Published July 21, 2022

Ontario extends paid sick leave program to March 31 for missed work due to COVID-19

The temporary program had been set to expire the end of the month

By Holly McKenzie-Sutter in Toronto

A pandemic program offering Ontario workers three days of paid sick leave is being extended until the end of March, a move the government said is meant to ensure people don't miss out on pay due to COVID-19.

The province announced the extension Thursday, just over a week before the temporary program had been set to expire. 

Employers are reimbursed by the government for the paid leave days. Eligible workers can receive up to $200 per day for up to three days for COVID-related absences like testing, vaccination, isolation or caring for relatives who are ill with the virus. 

Premier Doug Ford's government first announced the temporary sick leave plan in the spring of 2021 after facing growing calls to bring in such a policy to minimize workplace spread of COVID-19. 

Opposition parties and other critics, however, have been calling for the government to expand the program by offering more days.

Deputy NDP leader Sol Mamakwa said Thursday that the program should offer up to 10 days to ensure people have enough time to recover from a COVID infection. 

"We need more days," he said. 

Nurse Justine Champagne raised a similar point at a health-care union news conference on Thursday. 

She said she was off work for more than three days when she got sick with COVID, and argued that people returning to work before they're fully recovered could lead to more staffing shortages.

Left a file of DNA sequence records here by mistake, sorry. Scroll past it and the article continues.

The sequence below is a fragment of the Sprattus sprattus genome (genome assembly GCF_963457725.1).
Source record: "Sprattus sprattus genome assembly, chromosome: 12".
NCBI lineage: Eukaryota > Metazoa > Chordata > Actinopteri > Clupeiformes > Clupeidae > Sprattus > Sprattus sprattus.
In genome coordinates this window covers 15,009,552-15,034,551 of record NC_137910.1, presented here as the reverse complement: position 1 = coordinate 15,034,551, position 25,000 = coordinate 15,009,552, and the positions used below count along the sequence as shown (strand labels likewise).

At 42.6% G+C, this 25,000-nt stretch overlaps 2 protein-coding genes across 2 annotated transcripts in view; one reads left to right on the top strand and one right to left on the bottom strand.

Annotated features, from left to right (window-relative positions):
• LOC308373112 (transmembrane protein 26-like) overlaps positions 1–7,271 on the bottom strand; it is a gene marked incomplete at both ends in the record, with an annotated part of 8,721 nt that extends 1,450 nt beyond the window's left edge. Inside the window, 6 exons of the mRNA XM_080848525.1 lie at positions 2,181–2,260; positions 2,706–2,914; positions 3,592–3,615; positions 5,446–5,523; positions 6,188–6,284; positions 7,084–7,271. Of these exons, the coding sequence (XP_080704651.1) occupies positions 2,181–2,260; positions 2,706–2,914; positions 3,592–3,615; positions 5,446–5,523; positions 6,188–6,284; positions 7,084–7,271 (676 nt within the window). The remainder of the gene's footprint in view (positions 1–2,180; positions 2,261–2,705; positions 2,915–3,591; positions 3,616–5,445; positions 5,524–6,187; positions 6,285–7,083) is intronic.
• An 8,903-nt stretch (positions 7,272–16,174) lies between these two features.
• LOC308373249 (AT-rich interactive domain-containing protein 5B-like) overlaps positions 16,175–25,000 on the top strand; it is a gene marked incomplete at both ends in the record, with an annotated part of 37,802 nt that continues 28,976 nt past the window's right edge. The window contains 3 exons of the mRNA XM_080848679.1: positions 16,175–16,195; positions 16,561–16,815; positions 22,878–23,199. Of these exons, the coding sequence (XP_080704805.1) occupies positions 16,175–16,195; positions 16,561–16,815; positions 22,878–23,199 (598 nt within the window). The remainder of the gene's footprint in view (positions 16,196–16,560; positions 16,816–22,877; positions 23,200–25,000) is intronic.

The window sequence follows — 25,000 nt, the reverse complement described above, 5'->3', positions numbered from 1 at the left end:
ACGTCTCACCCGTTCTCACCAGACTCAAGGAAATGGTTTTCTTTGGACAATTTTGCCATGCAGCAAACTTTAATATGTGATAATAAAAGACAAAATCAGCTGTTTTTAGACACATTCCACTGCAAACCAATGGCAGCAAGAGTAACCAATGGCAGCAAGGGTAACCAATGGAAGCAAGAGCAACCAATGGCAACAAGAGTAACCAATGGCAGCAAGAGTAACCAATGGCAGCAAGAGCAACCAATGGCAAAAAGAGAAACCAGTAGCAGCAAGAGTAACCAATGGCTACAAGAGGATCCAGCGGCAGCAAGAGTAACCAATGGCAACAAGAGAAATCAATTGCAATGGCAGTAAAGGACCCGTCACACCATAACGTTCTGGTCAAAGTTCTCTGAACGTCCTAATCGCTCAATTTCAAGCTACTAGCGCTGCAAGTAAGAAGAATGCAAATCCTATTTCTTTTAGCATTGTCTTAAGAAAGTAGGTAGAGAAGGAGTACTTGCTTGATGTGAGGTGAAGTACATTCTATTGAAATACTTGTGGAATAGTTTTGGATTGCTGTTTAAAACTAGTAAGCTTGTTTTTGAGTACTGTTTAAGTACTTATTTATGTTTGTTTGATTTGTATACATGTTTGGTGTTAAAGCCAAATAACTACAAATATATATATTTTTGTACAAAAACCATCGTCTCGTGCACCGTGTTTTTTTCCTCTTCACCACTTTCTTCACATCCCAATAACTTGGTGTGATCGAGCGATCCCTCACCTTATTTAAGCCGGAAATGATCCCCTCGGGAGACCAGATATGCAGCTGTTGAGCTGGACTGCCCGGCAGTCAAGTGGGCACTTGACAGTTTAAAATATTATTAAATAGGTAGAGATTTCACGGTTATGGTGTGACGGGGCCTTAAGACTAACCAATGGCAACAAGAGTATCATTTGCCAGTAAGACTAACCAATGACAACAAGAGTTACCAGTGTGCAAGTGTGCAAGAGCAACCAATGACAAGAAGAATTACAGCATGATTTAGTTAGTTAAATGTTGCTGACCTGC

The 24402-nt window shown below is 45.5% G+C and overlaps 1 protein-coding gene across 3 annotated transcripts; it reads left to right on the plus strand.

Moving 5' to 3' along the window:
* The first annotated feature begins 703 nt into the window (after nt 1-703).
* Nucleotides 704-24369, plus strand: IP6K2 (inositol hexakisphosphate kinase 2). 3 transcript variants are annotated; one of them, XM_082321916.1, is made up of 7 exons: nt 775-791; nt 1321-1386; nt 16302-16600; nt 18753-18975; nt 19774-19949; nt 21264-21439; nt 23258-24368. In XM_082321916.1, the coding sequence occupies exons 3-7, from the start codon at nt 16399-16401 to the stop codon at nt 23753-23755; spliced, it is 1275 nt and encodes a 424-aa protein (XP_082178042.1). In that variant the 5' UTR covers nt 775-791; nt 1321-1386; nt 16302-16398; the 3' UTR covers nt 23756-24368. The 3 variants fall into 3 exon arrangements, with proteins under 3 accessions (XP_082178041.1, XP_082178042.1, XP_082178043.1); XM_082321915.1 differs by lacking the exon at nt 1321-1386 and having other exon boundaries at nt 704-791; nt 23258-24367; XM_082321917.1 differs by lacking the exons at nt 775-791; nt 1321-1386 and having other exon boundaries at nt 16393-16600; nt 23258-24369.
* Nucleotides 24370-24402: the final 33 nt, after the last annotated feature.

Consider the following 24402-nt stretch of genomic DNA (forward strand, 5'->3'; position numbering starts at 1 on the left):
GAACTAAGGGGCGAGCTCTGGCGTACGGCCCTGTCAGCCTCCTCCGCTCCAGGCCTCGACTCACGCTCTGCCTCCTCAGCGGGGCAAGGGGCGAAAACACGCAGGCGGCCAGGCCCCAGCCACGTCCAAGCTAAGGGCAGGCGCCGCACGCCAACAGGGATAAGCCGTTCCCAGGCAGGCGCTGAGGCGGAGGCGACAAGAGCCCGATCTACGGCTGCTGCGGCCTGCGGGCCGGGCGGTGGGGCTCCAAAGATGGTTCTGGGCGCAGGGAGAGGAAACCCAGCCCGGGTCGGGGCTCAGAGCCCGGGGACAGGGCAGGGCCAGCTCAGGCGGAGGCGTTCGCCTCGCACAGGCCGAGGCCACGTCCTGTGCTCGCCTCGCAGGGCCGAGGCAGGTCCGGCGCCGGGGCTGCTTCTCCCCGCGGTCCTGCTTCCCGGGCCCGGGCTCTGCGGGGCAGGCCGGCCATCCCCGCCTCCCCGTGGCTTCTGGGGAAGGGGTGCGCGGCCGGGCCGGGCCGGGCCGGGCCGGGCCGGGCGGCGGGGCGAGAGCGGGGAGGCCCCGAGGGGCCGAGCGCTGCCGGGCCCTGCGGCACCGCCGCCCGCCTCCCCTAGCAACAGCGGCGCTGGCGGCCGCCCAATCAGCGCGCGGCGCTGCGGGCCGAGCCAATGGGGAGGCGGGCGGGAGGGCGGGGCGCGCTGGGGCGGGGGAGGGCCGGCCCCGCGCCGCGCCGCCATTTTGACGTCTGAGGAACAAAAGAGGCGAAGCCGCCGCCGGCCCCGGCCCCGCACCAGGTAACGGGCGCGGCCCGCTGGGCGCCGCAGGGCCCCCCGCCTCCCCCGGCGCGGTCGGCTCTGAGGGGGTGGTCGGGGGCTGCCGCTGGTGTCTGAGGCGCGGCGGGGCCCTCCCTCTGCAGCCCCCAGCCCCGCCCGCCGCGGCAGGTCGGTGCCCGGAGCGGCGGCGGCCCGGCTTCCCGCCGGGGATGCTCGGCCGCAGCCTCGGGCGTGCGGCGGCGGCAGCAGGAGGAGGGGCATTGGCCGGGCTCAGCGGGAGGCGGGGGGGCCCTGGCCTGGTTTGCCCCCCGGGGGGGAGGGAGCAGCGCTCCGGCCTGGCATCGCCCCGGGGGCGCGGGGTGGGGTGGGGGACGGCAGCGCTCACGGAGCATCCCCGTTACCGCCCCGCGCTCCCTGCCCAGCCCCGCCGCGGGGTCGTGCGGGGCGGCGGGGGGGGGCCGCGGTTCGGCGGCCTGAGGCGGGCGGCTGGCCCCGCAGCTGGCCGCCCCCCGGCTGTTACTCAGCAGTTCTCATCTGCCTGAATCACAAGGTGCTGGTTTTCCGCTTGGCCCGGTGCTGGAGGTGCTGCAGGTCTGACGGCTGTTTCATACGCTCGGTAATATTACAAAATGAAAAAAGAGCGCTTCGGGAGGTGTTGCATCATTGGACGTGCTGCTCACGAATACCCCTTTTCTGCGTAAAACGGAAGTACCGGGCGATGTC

"Just three days' sick leave is definitely not enough to allow us to recover and return back to work," she said.

A group of small and medium business owners also published an open letter to Labour Minister Monte McNaughton on the paid sick days issue on Thursday, calling for changes to the program. 

Their letter raised concerns about a potential fall wave of infections and the spread of more infectious variants of the virus that can easily reinfect people. 

The group called for the sick days program to become permanent, to cover illnesses besides COVID and for employee eligibility to reset so people can use sick days if they get sick again.

They also asked for the government program to include small businesses that pay for their own sick day policies, arguing that it's "unfair" to include larger companies that had not offered the benefit before. 

Sam Conover, owner of Broad Lingerie in Toronto, said her business isn't reimbursed for sick days because her company already offered employees five paid sick days. She started offering an additional two weeks to her sick leave program during the pandemic. 

Conover said she supports the government extending the program but would like to see it enhanced and reimburse small businesses like hers. 

"I am very happy to pay for paid sick days out of my pocket, and I will continue to do so, but it would be great to have that support extended to us," she said in an interview. 

Conover said illness-related shutdowns would last longer if staff came to work sick and infect others, noting that workers aren't able to function as well on the job when ill. Offering paid sick days also helps retain employees, she said. 

"From my perspective, obviously, it's a moral issue, I just think it's a smart idea to treat people like humans,' she said. "But it also makes good business sense."

- with files from Paola Loriggio. 

Banner image: Ontario Labour Minister Monte McNaughton (right) takes to the podium, during a news conference in Toronto, on Wednesday April 28, 2021. A pandemic program offering Ontario workers three days of paid sick leave is being extended until the end of March, a move the government said was meant to ensure people don't miss pay due to COVID-19.THE CANADIAN PRESS/Chris Young

This report by The Canadian Press was first published July 21, 2022. 

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